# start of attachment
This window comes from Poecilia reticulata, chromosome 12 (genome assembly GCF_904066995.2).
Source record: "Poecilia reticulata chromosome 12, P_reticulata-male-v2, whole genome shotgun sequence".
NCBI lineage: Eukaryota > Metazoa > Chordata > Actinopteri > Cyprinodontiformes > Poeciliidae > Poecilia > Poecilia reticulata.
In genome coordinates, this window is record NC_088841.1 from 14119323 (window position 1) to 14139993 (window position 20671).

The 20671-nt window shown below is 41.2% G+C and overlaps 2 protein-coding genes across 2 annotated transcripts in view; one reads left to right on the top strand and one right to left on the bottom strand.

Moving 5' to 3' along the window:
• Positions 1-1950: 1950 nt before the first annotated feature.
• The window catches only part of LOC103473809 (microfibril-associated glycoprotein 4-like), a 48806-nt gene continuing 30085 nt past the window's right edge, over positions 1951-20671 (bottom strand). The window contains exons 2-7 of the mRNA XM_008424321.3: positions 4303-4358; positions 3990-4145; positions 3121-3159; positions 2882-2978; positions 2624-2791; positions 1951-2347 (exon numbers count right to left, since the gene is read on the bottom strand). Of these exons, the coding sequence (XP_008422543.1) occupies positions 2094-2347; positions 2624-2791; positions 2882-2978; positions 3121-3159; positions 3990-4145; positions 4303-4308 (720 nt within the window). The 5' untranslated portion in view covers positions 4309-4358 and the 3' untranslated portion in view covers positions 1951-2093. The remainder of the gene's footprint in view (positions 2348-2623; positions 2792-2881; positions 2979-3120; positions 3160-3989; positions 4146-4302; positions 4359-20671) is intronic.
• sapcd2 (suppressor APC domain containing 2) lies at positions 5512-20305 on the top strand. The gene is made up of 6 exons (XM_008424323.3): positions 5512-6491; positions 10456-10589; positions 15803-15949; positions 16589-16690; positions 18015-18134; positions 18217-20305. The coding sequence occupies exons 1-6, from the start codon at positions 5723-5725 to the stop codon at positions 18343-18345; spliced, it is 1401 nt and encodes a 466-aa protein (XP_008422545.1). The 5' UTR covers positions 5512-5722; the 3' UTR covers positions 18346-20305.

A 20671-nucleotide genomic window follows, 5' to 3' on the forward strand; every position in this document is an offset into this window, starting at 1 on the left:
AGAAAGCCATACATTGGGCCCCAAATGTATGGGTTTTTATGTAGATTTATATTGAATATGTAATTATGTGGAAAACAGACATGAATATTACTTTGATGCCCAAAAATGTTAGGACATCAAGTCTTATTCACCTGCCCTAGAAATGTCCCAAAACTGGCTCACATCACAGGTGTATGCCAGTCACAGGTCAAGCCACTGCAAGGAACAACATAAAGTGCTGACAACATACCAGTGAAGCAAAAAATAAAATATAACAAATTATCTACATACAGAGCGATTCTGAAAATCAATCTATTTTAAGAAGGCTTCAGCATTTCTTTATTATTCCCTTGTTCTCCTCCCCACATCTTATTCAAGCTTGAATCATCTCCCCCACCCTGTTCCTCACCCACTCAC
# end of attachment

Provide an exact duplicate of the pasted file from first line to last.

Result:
This window comes from Poecilia reticulata, chromosome 12 (genome assembly GCF_904066995.2).
Source record: "Poecilia reticulata chromosome 12, P_reticulata-male-v2, whole genome shotgun sequence".
NCBI lineage: Eukaryota > Metazoa > Chordata > Actinopteri > Cyprinodontiformes > Poeciliidae > Poecilia > Poecilia reticulata.
In genome coordinates, this window is record NC_088841.1 from 14119323 (window position 1) to 14139993 (window position 20671).

The 20671-nt window shown below is 41.2% G+C and overlaps 2 protein-coding genes across 2 annotated transcripts in view; one reads left to right on the top strand and one right to left on the bottom strand.

Moving 5' to 3' along the window:
• Positions 1-1950: 1950 nt before the first annotated feature.
• The window catches only part of LOC103473809 (microfibril-associated glycoprotein 4-like), a 48806-nt gene continuing 30085 nt past the window's right edge, over positions 1951-20671 (bottom strand). The window contains exons 2-7 of the mRNA XM_008424321.3: positions 4303-4358; positions 3990-4145; positions 3121-3159; positions 2882-2978; positions 2624-2791; positions 1951-2347 (exon numbers count right to left, since the gene is read on the bottom strand). Of these exons, the coding sequence (XP_008422543.1) occupies positions 2094-2347; positions 2624-2791; positions 2882-2978; positions 3121-3159; positions 3990-4145; positions 4303-4308 (720 nt within the window). The 5' untranslated portion in view covers positions 4309-4358 and the 3' untranslated portion in view covers positions 1951-2093. The remainder of the gene's footprint in view (positions 2348-2623; positions 2792-2881; positions 2979-3120; positions 3160-3989; positions 4146-4302; positions 4359-20671) is intronic.
• sapcd2 (suppressor APC domain containing 2) lies at positions 5512-20305 on the top strand. The gene is made up of 6 exons (XM_008424323.3): positions 5512-6491; positions 10456-10589; positions 15803-15949; positions 16589-16690; positions 18015-18134; positions 18217-20305. The coding sequence occupies exons 1-6, from the start codon at positions 5723-5725 to the stop codon at positions 18343-18345; spliced, it is 1401 nt and encodes a 466-aa protein (XP_008422545.1). The 5' UTR covers positions 5512-5722; the 3' UTR covers positions 18346-20305.

A 20671-nucleotide genomic window follows, 5' to 3' on the forward strand; every position in this document is an offset into this window, starting at 1 on the left:
AGAAAGCCATACATTGGGCCCCAAATGTATGGGTTTTTATGTAGATTTATATTGAATATGTAATTATGTGGAAAACAGACATGAATATTACTTTGATGCCCAAAAATGTTAGGACATCAAGTCTTATTCACCTGCCCTAGAAATGTCCCAAAACTGGCTCACATCACAGGTGTATGCCAGTCACAGGTCAAGCCACTGCAAGGAACAACATAAAGTGCTGACAACATACCAGTGAAGCAAAAAATAAAATATAACAAATTATCTACATACAGAGCGATTCTGAAAATCAATCTATTTTAAGAAGGCTTCAGCATTTCTTTATTATTCCCTTGTTCTCCTCCCCACATCTTATTCAAGCTTGAATCATCTCCCCCACCCTGTTCCTCACCCACTCAC